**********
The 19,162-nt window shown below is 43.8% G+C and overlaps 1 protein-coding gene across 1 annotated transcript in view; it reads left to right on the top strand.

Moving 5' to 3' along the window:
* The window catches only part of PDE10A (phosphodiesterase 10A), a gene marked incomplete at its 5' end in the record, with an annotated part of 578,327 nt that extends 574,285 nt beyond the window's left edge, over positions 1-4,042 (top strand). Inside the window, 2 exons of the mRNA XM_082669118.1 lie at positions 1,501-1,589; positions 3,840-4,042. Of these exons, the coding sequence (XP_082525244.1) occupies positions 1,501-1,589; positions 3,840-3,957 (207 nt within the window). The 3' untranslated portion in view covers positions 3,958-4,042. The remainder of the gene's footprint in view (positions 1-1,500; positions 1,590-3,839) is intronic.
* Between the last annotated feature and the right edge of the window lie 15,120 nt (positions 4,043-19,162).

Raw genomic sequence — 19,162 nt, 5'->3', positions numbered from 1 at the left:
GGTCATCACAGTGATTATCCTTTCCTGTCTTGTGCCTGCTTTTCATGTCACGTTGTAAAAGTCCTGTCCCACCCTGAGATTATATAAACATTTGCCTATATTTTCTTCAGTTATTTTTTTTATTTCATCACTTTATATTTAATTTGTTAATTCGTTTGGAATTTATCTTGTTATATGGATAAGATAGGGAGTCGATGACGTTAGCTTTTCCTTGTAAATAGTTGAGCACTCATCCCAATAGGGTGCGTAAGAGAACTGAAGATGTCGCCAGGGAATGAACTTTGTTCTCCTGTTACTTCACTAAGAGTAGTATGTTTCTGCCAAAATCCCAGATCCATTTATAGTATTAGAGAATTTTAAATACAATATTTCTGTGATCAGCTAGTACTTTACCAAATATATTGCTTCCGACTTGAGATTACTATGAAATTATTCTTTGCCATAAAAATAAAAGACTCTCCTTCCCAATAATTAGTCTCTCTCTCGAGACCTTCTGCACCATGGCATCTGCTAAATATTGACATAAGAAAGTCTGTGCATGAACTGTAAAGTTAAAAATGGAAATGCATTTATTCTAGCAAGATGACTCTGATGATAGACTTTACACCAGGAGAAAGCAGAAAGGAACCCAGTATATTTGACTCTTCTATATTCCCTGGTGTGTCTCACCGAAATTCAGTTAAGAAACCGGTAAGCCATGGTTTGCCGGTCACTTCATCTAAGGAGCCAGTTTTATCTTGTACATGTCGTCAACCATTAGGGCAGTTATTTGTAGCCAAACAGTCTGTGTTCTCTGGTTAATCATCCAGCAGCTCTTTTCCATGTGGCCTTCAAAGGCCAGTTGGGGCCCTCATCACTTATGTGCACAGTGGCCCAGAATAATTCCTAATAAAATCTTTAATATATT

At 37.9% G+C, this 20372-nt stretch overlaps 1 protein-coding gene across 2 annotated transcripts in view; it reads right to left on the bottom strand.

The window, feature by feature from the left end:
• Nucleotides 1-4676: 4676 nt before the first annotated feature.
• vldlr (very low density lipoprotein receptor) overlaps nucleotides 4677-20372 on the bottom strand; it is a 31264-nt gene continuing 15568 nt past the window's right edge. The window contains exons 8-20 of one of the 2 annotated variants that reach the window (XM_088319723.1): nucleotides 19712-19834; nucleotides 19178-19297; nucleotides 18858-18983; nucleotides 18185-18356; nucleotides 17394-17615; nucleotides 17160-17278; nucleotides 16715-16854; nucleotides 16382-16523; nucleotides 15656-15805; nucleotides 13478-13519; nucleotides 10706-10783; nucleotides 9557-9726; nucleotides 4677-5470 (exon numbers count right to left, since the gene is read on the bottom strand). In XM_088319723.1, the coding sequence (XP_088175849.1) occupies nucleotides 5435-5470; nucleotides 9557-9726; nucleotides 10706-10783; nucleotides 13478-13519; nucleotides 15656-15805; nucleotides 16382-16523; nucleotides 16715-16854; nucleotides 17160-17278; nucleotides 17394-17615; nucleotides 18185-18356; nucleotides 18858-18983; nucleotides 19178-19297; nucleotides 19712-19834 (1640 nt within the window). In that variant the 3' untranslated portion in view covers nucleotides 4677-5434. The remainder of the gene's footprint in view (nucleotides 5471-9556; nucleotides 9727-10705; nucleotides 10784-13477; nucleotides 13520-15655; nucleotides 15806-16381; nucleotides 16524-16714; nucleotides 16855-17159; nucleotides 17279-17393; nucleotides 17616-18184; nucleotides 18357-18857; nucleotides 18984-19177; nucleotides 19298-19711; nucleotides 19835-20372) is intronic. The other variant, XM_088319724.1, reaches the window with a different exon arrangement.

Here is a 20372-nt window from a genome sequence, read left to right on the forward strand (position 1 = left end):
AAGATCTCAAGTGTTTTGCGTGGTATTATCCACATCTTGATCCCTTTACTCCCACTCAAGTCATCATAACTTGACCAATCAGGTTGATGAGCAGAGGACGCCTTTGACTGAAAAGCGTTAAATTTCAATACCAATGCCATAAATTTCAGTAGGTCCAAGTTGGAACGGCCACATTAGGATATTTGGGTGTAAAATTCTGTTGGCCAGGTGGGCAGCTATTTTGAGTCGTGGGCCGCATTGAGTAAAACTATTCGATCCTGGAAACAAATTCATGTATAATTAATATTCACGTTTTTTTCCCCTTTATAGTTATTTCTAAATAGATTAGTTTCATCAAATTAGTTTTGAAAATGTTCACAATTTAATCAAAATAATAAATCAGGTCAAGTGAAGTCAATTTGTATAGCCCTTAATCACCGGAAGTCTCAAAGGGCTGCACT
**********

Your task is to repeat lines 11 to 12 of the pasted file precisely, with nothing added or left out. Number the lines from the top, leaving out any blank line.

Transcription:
Here is a 20372-nt window from a genome sequence, read left to right on the forward strand (position 1 = left end):
AAGATCTCAAGTGTTTTGCGTGGTATTATCCACATCTTGATCCCTTTACTCCCACTCAAGTCATCATAACTTGACCAATCAGGTTGATGAGCAGAGGACGCCTTTGACTGAAAAGCGTTAAATTTCAATACCAATGCCATAAATTTCAGTAGGTCCAAGTTGGAACGGCCACATTAGGATATTTGGGTGTAAAATTCTGTTGGCCAGGTGGGCAGCTATTTTGAGTCGTGGGCCGCATTGAGTAAAACTATTCGATCCTGGAAACAAATTCATGTATAATTAATATTCACGTTTTTTTCCCCTTTATAGTTATTTCTAAATAGATTAGTTTCATCAAATTAGTTTTGAAAATGTTCACAATTTAATCAAAATAATAAATCAGGTCAAGTGAAGTCAATTTGTATAGCCCTTAATCACCGGAAGTCTCAAAGGGCTGCACT